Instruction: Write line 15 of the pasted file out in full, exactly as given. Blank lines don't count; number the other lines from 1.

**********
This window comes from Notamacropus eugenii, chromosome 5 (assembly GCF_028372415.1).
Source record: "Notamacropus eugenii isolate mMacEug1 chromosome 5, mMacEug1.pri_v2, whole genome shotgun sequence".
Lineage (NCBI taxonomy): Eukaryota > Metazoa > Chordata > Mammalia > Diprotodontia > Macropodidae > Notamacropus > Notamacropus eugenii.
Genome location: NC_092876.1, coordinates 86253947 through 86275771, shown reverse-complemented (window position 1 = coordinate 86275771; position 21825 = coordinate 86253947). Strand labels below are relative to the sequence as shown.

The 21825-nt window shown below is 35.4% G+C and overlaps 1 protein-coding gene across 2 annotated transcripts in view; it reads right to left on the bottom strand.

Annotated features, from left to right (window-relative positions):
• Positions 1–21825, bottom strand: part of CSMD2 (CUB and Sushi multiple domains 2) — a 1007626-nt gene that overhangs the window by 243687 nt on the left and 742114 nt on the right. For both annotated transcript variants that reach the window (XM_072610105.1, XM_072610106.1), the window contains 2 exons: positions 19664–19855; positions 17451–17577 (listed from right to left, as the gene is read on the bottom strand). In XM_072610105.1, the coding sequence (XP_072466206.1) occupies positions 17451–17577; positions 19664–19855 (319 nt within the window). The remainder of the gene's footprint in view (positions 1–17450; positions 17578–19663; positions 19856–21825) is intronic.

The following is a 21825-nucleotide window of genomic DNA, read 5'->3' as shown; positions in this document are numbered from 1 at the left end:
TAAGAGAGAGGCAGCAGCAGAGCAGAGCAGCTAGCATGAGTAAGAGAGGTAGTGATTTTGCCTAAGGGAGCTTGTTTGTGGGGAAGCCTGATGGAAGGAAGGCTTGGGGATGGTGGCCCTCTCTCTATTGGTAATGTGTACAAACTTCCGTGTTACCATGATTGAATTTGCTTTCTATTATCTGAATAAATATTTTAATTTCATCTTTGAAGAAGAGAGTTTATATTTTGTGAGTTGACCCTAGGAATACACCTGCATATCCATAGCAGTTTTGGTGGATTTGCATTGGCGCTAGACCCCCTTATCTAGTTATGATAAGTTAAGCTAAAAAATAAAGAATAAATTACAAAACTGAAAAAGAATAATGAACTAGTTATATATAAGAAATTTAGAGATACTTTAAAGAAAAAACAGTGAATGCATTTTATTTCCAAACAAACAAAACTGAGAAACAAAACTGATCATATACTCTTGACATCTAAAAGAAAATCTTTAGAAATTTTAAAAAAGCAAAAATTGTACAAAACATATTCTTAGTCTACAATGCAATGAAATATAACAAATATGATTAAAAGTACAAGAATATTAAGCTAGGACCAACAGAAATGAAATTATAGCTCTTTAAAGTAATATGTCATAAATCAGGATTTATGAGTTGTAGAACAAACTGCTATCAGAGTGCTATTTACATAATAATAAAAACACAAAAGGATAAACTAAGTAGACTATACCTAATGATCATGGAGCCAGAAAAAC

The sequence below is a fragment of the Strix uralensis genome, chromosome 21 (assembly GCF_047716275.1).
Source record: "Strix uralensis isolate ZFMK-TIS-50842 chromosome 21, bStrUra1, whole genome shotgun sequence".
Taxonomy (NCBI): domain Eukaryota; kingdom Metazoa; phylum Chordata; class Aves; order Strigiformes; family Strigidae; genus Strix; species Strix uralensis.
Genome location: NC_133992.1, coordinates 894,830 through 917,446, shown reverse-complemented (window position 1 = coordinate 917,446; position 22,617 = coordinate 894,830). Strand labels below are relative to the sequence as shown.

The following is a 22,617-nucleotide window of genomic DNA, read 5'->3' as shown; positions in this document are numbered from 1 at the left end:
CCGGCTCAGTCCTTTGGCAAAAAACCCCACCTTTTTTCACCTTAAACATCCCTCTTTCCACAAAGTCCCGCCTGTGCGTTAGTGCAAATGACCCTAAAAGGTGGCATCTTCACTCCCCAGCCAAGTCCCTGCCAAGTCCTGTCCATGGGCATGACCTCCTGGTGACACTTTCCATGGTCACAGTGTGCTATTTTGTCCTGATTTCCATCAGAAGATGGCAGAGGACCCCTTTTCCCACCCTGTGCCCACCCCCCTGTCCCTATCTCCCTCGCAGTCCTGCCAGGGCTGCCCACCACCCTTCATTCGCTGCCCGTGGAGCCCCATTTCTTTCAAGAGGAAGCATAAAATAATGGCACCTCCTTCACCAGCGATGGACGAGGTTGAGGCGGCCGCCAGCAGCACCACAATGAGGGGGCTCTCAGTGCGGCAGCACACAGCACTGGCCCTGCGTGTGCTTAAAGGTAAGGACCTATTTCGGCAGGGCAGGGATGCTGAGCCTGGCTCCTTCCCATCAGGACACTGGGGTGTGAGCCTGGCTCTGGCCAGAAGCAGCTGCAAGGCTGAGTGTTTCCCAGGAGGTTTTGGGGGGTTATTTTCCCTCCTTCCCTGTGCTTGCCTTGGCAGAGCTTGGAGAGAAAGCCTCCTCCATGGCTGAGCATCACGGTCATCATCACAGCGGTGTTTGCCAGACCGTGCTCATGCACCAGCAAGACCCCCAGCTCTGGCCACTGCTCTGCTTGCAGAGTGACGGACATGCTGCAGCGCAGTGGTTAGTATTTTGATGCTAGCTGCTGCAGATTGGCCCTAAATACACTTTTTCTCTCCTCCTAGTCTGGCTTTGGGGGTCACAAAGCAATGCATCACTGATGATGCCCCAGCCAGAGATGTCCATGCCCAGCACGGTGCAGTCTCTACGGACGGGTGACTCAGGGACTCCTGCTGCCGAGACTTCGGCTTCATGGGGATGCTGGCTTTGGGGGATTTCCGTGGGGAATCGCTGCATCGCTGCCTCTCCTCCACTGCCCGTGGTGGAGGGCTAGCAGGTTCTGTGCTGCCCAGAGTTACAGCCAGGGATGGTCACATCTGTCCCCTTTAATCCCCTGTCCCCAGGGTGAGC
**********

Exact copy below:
CCGGCTCAGTCCTTTGGCAAAAAACCCCACCTTTTTTCACCTTAAACATCCCTCTTTCCACAAAGTCCCGCCTGTGCGTTAGTGCAAATGACCCTAAAAGGTGGCATCTTCACTCCCCAGCCAAGTCCCTGCCAAGTCCTGTCCATGGGCATGACCTCCTGGTGACACTTTCCATGGTCACAGTGTGCTATTTTGTCCTGATTTCCATCAGAAGATGGCAGAGGACCCCTTTTCCCACCCTGTGCCCACCCCCCTGTCCCTATCTCCCTCGCAGTCCTGCCAGGGCTGCCCACCACCCTTCATTCGCTGCCCGTGGAGCCCCATTTCTTTCAAGAGGAAGCATAAAATAATGGCACCTCCTTCACCAGCGATGGACGAGGTTGAGGCGGCCGCCAGCAGCACCACAATGAGGGGGCTCTCAGTGCGGCAGCACACAGCACTGGCCCTGCGTGTGCTTAAAGGTAAGGACCTATTTCGGCAGGGCAGGGATGCTGAGCCTGGCTCCTTCCCATCAGGACACTGGGGTGTGAGCCTGGCTCTGGCCAGAAGCAGCTGCAAGGCTGAGTGTTTCCCAGGAGGTTTTGGGGGGTTATTTTCCCTCCTTCCCTGTGCTTGCCTTGGCAGAGCTTGGAGAGAAAGCCTCCTCCATGGCTGAGCATCACGGTCATCATCACAGCGGTGTTTGCCAGACCGTGCTCATGCACCAGCAAGACCCCCAGCTCTGGCCACTGCTCTGCTTGCAGAGTGACGGACATGCTGCAGCGCAGTGGTTAGTATTTTGATGCTAGCTGCTGCAGATTGGCCCTAAATACACTTTTTCTCTCCTCCTAGTCTGGCTTTGGGGGTCACAAAGCAATGCATCACTGATGATGCCCCAGCCAGAGATGTCCATGCCCAGCACGGTGCAGTCTCTACGGACGGGTGACTCAGGGACTCCTGCTGCCGAGACTTCGGCTTCATGGGGATGCTGGCTTTGGGGGATTTCCGTGGGGAATCGCTGCATCGCTGCCTCTCCTCCACTGCCCGTGGTGGAGGGCTAGCAGGTTCTGTGCTGCCCAGAGTTACAGCCAGGGATGGTCACATCTGTCCCCTTTAATCCCCTGTCCCCAGGGTGAGC